Vermiculture



Vermiculture

Vermiculture means artificial rearing or cultivation of worms (Earthworms) and the technology is the scientific process of using them for the betterment of human beings. Vermicompost is the excreta of earthworm, which is rich in humus. Earthworms eat cow dung or farm yard manure along with other farm wastes and pass it through their body and in the process convert it into vermicompost. The municipal wastes; non-toxic solid and liquid waste of the industries and household garbage’s can also be converted into vermicompost in the same manner. Earthworms not only convert garbage into valuable manure but keep the environment healthy. Conversion of garbage by earthworms into compost and the multiplication of earthworms are simple process and can be easily handled by the farmers.

Organisms of the Vermicomposting

Bacteria, micro-organisms and earth­worms participate in the vermicomposting process, of which bacteria and micro-organ­isms are used as food for worms.  Through­out the world, 3 or 4 species are used in vermiculture but two species are used exten­sively in India. Eisenia foetida and Eudrilus eugeniae are used throughout India for vermi­culture.

Classification of Earthworms

Based on the feeding habits, the earthworms are generally classified into detrivores and geophages. The detrivore earthworms feed mainly on plant litter, plan debris or mammalian dung. They collect the feed from the soil surface. These worms compose the epizeic forms.

The detrivorous earthworms are Eisenia foetida, Eudrilus eugeniae, Lampito mauritii, Polypheretima elongata, Octochaetona serrata, Octochaetona surensis, etc.

The geophagous earthworms live in underground burrows and eat large quanties of deeper organic rich soil which remains beneath the surface layer. These worms are called humus feeders. Pheretima posthuma and Octochaetona thurstoni are the examples of geophagous earthworms.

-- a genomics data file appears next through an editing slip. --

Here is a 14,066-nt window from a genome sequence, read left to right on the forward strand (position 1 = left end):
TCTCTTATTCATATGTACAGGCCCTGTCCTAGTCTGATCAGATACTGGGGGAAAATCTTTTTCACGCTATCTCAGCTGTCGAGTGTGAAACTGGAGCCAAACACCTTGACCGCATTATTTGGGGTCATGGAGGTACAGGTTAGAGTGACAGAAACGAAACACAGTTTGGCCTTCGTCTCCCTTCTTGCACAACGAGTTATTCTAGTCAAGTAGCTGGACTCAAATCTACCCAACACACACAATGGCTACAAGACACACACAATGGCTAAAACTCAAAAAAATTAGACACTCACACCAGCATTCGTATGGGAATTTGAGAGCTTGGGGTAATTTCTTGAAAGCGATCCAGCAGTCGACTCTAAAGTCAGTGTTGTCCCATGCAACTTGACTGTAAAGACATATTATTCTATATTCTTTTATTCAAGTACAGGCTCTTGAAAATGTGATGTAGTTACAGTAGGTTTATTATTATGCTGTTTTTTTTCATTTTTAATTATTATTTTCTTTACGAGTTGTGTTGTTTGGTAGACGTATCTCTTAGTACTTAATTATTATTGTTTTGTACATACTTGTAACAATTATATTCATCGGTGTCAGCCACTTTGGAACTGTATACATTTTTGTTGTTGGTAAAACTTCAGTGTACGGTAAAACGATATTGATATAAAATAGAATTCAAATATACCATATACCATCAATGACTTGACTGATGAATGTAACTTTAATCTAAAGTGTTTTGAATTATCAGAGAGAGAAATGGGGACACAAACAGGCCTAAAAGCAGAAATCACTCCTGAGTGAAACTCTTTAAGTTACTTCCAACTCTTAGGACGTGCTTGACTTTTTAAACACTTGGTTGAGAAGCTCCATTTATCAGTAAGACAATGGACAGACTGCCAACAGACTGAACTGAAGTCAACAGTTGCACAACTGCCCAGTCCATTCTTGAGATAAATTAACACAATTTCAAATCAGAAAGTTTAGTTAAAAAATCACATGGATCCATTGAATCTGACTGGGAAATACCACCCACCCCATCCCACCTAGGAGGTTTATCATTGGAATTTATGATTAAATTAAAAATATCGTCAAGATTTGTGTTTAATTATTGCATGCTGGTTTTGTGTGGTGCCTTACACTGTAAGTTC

Process of Vermicomposting

It deals with the various aspects like:

  • Types of container,
  • Filling it with moist bedding
  • Introducing worms and
  • Feeding the worms on a regular basis.

These types of aspects for vermicomposting are practised in small scale vermicomposting but in larger scale the basic processes are same excepting the composting containers.

Composting container:

The shape or size of the containers depends upon the amount of waste to be composted and the number of earthworms which we want to culture

In 1m × 1m × 0.5 m high container 2000 adult earthworms can be maintained which can convert 200 kg wastes into composting material per month. In 2.23 sq. metre container 10 kg earthworms can be maintained which can convert about 1 ton waste per month. The selected container should be cleaned before use.

The followings are considered as composting materials which are being listed below:

(i) The animal dungs such as cattle dung, goat dung, sheep dung and poultry dropping are used as the composting material. The preliminary testing and precautions are necessary for the pathogens which can be harmful to earthworms excepting cowdung.